See the World! (On Paper that is ...) By David Pitt
If the word brrr springs nimbly to mind these days, you might be inclined to pack a few suitcases and take a trip somewhere a tad less chilly. Or, if you're one of the lucky ones who spend all year 'round in a toasty climate, you might have some cold-weather friends who yearn to hit the road. To help you decide where to go (or where to send your friends), National Geographic Books has issued five titles in its National Geographic Traveler series.
These large-format paperback guides to Egypt, India, Venice, Mexico and Arizona are beautiful travelers' aids: copiously illustrated (photographs, maps, etc.), simply and entertainingly written, full of information. Take the Egypt guide, for example: here's an essay on the country's history and culture; in-depth chapters on Cairo, Alexandria, and Luxor; and a big section, called Travelwise, that lays out the country's hotels and restaurants (by geographical region), entertainment, language, and so on. There's even a glossary of useful terms (bayt = house) and a who's-who list of some important names in Egyptian history.
Speaking of Egypt, here's Egypt of the Pharoahs, text by Brian Fagan, photographs by Kenneth Garrett. It's one of several new coffee-table volumes from National Geographic Books, a luscious, full-color trip through Egyptian history. Garrett's photographs are, no surprise, gorgeous; Fagan's text is simultaneously informative and exciting. If you're leaning toward a trip to Egypt, you really ought to give this book a look, so you can see the splendors that await you.
If you're thinking about making India your destination, well, you can start with the India travel guide, but I think you might also want to peruse National Geographic: The Wildlife Photographs, edited by John G. Mitchell. This almost entirely text-free book is chock-full of tender, moving, thought-provoking, surprising, shocking, unsettling, and just plain eye-catching pictures of animals around the world (including, see for example page 240, India). The candid nature of the photos - it's very difficult to get wildlife to pose for a snapshot - allows us to imagine that we are right there with the photographer, observing these beautiful creatures in their natural habitats. It's a breathtaking book.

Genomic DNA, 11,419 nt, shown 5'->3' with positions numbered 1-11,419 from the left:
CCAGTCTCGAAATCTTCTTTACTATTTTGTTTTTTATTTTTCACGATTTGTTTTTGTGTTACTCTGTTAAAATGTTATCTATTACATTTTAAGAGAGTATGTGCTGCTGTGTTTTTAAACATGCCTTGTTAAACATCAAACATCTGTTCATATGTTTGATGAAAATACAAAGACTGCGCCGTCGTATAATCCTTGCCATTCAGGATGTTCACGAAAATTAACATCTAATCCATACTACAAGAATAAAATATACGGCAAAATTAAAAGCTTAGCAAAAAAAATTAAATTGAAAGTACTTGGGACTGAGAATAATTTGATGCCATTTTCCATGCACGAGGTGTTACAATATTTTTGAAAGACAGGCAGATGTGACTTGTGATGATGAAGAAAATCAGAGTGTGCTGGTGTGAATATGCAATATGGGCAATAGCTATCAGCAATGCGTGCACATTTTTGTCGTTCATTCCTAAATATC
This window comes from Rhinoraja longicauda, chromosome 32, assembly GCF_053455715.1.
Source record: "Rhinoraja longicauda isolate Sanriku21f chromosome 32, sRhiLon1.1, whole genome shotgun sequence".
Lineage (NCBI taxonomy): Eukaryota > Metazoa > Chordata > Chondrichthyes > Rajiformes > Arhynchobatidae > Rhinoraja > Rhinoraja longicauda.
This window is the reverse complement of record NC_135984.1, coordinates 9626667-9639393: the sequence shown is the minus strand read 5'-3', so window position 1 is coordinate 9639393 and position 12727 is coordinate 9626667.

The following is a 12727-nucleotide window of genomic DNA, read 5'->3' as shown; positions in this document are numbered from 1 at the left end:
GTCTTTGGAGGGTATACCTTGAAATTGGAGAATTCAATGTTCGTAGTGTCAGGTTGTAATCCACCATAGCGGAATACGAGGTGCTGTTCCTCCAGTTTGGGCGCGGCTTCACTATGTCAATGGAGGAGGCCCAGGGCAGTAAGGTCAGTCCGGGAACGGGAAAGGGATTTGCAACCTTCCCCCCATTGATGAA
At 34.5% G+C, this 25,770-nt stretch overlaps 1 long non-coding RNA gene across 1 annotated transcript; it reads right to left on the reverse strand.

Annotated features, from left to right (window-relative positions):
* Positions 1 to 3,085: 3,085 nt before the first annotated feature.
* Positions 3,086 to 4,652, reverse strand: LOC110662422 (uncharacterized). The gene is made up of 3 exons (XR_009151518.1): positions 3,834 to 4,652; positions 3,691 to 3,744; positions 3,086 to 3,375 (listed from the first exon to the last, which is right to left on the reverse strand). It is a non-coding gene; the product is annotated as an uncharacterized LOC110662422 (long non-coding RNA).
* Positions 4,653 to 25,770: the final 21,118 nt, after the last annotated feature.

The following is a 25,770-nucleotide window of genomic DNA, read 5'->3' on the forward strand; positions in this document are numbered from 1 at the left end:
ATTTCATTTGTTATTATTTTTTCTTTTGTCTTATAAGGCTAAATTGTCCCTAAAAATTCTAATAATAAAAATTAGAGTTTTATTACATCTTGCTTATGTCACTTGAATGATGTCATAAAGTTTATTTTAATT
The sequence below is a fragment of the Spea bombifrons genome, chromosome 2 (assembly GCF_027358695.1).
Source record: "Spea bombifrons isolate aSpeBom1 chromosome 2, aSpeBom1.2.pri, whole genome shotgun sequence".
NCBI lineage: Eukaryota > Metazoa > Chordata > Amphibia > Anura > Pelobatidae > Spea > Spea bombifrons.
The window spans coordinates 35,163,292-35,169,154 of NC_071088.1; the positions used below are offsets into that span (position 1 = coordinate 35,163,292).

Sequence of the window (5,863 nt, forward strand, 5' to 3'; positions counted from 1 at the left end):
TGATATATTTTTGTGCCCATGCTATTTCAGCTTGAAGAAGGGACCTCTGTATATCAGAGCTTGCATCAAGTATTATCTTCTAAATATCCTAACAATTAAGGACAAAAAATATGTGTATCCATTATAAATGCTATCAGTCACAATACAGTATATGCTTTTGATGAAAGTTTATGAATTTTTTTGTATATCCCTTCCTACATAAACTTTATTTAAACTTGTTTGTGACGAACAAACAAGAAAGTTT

Also breathtaking is Peoples of the World: Their Cultues, Traditions, and Ways of Life. The book's nine chapters take us to Asia, Europe, South America, the Arctic, and other ports of call. The photographs are, as usual, spectacular, and the text, by such familiar-to-National-Geographic-readers names as Brian Fagan and Wade Davis, is smooth and educational. Reading a book like this inspires us to get up off our duffs and go visit these fascinating foreign lands.
One place that's certainly got a lot more fascinating lately is Russia. Broken Empire: After the Fall of the USSR, with photographs by Gerd Ludwig and text by Fen Montaigne, chronicles the vast changes Russia has undergone since the fall of Communism. 'In the first week of January 1992,' Montaigne writes, 'just a few days after the demise of the USSR, capitalism flattened Russia ... Overnight, tens of millions of Russians became impoverished, their savings rendered virtually worthless.' The photographs show us a superpower that has instantly become a third-world country, a people thrust, empty-handed, into the twenty-first century. Immensely moving.
Finally, here's Stories on Paper and Glass: Pioneering Photography at National Geographic, edited by Leah Bendavid-Val. These 250 photographs, many of them never before published (which alone makes the book a treat), spotlight the early years of National Geographic Society photography. As Bendavid-Val takes us through the history of the Society's vast photography collection, she shows us some of its magnificent works. The tools of picture-taking might have changed over the years, but this book makes one thing clear: photographers were just as talented then as they are today.
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